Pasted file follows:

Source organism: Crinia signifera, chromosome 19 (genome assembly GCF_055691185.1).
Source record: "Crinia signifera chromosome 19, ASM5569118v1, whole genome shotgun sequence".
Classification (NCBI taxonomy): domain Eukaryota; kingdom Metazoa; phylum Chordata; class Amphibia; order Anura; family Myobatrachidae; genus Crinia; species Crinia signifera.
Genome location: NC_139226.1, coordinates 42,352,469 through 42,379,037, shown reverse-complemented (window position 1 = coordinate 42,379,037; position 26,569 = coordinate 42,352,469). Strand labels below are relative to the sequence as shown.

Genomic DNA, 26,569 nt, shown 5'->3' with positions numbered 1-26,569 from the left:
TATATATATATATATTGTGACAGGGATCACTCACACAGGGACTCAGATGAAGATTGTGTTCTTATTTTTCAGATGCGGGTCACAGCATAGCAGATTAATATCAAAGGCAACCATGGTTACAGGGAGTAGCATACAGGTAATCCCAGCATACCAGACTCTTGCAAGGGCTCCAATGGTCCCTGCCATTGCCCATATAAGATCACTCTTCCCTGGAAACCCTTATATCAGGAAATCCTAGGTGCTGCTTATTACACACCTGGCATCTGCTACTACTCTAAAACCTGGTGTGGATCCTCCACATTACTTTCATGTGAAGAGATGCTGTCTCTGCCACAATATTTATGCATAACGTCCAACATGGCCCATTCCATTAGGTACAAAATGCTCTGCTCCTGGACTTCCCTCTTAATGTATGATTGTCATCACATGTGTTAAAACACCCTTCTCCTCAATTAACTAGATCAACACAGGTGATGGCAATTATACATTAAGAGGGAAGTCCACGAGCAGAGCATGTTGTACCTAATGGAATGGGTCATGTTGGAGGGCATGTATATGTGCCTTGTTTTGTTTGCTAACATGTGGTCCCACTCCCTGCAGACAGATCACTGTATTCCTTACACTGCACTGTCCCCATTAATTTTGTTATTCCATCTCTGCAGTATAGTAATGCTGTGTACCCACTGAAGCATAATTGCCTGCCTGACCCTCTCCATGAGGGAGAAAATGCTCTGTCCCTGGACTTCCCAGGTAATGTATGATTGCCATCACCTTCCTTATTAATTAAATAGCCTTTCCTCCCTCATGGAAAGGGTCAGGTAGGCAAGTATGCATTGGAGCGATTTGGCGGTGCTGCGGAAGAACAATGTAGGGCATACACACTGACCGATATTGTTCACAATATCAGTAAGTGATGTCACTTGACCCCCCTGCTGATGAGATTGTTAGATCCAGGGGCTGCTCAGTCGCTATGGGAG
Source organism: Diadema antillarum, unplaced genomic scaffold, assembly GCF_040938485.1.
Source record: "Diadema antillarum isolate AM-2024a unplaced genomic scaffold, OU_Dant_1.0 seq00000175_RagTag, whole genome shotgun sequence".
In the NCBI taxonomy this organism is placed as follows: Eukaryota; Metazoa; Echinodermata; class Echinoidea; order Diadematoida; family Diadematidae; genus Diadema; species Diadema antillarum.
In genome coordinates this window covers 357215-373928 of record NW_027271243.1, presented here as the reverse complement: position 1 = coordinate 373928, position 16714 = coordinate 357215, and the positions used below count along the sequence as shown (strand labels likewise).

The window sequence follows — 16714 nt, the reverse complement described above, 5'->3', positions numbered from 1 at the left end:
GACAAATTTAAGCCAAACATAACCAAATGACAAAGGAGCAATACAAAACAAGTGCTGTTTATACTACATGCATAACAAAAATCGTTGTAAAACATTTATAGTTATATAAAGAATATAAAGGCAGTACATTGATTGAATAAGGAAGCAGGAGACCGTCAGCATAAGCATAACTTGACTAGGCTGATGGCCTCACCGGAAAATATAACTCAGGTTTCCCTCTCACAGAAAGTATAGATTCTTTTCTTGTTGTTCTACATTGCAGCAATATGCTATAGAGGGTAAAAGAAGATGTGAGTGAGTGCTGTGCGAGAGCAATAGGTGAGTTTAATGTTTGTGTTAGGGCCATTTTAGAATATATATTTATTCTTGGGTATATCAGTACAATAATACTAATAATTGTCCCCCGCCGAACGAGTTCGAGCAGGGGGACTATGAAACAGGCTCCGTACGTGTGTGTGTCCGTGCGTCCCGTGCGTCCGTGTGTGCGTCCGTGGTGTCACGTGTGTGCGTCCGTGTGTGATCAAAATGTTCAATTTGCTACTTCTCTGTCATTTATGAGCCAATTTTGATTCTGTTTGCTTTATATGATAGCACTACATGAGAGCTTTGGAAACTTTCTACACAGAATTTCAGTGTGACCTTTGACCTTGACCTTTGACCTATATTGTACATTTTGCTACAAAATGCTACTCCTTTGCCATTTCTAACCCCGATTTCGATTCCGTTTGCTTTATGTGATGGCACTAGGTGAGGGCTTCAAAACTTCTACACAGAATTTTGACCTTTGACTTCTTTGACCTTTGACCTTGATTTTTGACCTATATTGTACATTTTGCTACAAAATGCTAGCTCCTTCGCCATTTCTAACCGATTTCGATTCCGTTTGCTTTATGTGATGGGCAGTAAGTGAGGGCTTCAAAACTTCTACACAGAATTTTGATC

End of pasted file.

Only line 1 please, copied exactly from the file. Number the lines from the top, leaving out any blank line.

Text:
Source organism: Crinia signifera, chromosome 19 (genome assembly GCF_055691185.1).